Nellie Mae Rowe was born in Georgia, in the last year of the nineteenth century — to a once-enslaved father and mother born the year of Emancipation. Rowe labored as a child, married young, was widowed twice, and worked much of her adult life as a uniformed “domestic” in white households. Although her early life was shaped by segregation and oppression, Rowe’s desire to define herself sparked a joyful and colorful body of art that suffused her home and yard. This undeniable and contagious positivity made Rowe one of the first Black self-taught women to be celebrated for her art.
Rowe saw art-making as a God-given way to convey gratitude and recover a girlhood lost to labor and poverty. She transformed her property into an enriched realm she called her “Playhouse,” embellished with artworks and found objects that brought a heightened animation to her surroundings. Amid a society that rarely featured Black women in works of art and cast them as demeaning stereotypes in popular culture, Rowe took control of the narrative. She depicted friends, neighbors, and herself in drawings and hand-colored photographs, confident images of Black beauty and free-spirited joy. In a radical act of reclamation, she crafted a world where cultural pride, personal style, and a bit of the unexpected embody the richness of life.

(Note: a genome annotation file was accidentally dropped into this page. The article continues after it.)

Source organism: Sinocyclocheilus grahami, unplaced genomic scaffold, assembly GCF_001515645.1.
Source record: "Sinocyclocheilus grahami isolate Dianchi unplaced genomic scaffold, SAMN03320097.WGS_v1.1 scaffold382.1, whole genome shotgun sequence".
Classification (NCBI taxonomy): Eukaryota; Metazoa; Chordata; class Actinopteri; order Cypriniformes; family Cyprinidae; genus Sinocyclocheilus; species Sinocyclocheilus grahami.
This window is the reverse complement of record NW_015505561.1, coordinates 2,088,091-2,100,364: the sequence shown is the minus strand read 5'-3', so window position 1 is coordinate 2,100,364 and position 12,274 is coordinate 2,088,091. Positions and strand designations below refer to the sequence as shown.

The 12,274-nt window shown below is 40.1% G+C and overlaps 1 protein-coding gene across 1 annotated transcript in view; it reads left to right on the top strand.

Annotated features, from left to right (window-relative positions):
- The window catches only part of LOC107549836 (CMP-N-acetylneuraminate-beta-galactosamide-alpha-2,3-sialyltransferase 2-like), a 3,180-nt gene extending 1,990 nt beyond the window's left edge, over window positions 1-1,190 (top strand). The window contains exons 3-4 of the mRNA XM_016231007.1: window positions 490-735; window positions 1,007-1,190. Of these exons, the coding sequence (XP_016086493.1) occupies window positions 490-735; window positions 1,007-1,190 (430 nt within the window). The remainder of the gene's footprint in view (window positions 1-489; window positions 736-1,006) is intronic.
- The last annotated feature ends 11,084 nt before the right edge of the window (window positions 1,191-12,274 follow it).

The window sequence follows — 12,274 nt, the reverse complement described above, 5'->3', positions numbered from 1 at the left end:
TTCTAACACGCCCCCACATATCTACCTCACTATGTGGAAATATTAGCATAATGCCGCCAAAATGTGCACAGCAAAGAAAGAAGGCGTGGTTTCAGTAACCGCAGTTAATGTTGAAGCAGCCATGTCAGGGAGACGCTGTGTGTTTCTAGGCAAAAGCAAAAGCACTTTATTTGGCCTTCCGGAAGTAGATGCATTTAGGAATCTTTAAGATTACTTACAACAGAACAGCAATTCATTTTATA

(We Are Made of Stories: Self-Taught Artists in the Robson Family Collection, 2022)